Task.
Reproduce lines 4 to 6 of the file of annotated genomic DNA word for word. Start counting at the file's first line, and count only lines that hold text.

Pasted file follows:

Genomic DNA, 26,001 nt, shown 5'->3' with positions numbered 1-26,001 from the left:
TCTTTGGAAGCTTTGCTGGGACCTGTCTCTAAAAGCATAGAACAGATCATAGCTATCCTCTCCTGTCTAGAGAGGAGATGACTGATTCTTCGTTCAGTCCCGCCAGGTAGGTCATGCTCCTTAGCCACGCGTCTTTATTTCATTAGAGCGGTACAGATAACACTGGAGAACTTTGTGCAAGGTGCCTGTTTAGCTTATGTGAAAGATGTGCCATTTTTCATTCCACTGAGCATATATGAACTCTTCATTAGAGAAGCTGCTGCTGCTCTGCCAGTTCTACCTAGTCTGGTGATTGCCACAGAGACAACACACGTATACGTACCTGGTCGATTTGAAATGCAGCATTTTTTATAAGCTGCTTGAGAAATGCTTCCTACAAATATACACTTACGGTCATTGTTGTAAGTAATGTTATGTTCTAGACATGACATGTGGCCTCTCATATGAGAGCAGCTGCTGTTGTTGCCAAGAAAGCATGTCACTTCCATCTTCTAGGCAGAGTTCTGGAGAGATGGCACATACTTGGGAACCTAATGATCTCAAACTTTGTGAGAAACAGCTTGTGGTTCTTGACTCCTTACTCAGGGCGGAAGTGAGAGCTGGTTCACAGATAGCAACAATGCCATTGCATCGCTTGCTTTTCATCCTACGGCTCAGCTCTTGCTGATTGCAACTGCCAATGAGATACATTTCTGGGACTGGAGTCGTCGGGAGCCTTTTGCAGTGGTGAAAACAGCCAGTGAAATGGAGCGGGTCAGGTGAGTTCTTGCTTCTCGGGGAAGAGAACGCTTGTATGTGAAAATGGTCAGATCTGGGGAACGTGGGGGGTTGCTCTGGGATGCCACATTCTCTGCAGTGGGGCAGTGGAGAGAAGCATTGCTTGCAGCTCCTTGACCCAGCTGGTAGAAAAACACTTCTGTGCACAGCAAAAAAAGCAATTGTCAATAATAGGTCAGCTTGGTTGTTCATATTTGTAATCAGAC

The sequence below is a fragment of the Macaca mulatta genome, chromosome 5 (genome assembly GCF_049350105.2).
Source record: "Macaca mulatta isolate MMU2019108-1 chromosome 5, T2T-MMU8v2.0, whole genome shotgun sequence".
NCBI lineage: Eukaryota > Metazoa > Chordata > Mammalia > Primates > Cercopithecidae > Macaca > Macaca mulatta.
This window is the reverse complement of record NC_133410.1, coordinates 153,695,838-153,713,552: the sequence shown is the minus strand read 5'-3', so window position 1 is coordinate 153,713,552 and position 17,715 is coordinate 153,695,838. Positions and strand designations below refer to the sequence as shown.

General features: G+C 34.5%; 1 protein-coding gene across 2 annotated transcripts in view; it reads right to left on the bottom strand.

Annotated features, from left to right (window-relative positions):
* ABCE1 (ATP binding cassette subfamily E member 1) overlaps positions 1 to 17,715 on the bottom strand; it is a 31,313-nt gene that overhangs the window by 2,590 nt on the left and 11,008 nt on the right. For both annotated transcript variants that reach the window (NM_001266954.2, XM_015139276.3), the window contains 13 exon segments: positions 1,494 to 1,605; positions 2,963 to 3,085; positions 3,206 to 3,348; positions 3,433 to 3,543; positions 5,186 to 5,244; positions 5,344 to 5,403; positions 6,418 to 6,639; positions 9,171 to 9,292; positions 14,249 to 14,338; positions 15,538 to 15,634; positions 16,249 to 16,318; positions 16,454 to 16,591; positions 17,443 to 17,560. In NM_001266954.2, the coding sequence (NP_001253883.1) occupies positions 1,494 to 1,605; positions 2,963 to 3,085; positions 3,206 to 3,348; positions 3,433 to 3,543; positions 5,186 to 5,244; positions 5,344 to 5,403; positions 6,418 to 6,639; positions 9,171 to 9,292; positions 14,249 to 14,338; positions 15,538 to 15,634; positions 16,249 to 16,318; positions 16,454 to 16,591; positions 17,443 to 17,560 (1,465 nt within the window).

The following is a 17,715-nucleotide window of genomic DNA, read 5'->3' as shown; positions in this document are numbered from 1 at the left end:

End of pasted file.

Source record: "Macaca mulatta isolate MMU2019108-1 chromosome 5, T2T-MMU8v2.0, whole genome shotgun sequence".
NCBI lineage: Eukaryota > Metazoa > Chordata > Mammalia > Primates > Cercopithecidae > Macaca > Macaca mulatta.
This window is the reverse complement of record NC_133410.1, coordinates 153,695,838-153,713,552: the sequence shown is the minus strand read 5'-3', so window position 1 is coordinate 153,713,552 and position 17,715 is coordinate 153,695,838. Positions and strand designations below refer to the sequence as shown.